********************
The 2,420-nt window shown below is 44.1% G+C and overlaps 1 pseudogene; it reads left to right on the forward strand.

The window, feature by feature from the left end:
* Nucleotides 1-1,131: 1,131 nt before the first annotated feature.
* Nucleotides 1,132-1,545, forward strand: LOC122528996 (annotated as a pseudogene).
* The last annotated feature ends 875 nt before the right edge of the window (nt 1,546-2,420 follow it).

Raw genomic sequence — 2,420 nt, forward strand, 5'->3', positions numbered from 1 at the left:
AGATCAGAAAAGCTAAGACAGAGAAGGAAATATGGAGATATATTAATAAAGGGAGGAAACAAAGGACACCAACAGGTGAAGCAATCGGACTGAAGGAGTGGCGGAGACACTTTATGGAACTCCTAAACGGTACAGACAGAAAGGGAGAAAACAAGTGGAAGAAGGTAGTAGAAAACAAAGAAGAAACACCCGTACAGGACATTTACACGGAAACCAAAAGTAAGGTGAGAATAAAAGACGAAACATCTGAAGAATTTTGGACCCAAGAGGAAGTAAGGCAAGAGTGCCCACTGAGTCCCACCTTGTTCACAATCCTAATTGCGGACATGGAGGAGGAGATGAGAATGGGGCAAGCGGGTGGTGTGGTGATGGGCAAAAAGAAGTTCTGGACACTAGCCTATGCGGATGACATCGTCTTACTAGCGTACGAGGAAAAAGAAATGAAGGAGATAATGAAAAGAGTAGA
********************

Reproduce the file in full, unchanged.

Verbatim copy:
The 2,420-nt window shown below is 44.1% G+C and overlaps 1 pseudogene; it reads left to right on the forward strand.

The window, feature by feature from the left end:
* Nucleotides 1-1,131: 1,131 nt before the first annotated feature.
* Nucleotides 1,132-1,545, forward strand: LOC122528996 (annotated as a pseudogene).
* The last annotated feature ends 875 nt before the right edge of the window (nt 1,546-2,420 follow it).

Raw genomic sequence — 2,420 nt, forward strand, 5'->3', positions numbered from 1 at the left:
AGATCAGAAAAGCTAAGACAGAGAAGGAAATATGGAGATATATTAATAAAGGGAGGAAACAAAGGACACCAACAGGTGAAGCAATCGGACTGAAGGAGTGGCGGAGACACTTTATGGAACTCCTAAACGGTACAGACAGAAAGGGAGAAAACAAGTGGAAGAAGGTAGTAGAAAACAAAGAAGAAACACCCGTACAGGACATTTACACGGAAACCAAAAGTAAGGTGAGAATAAAAGACGAAACATCTGAAGAATTTTGGACCCAAGAGGAAGTAAGGCAAGAGTGCCCACTGAGTCCCACCTTGTTCACAATCCTAATTGCGGACATGGAGGAGGAGATGAGAATGGGGCAAGCGGGTGGTGTGGTGATGGGCAAAAAGAAGTTCTGGACACTAGCCTATGCGGATGACATCGTCTTACTAGCGTACGAGGAAAAAGAAATGAAGGAGATAATGAAAAGAGTAGA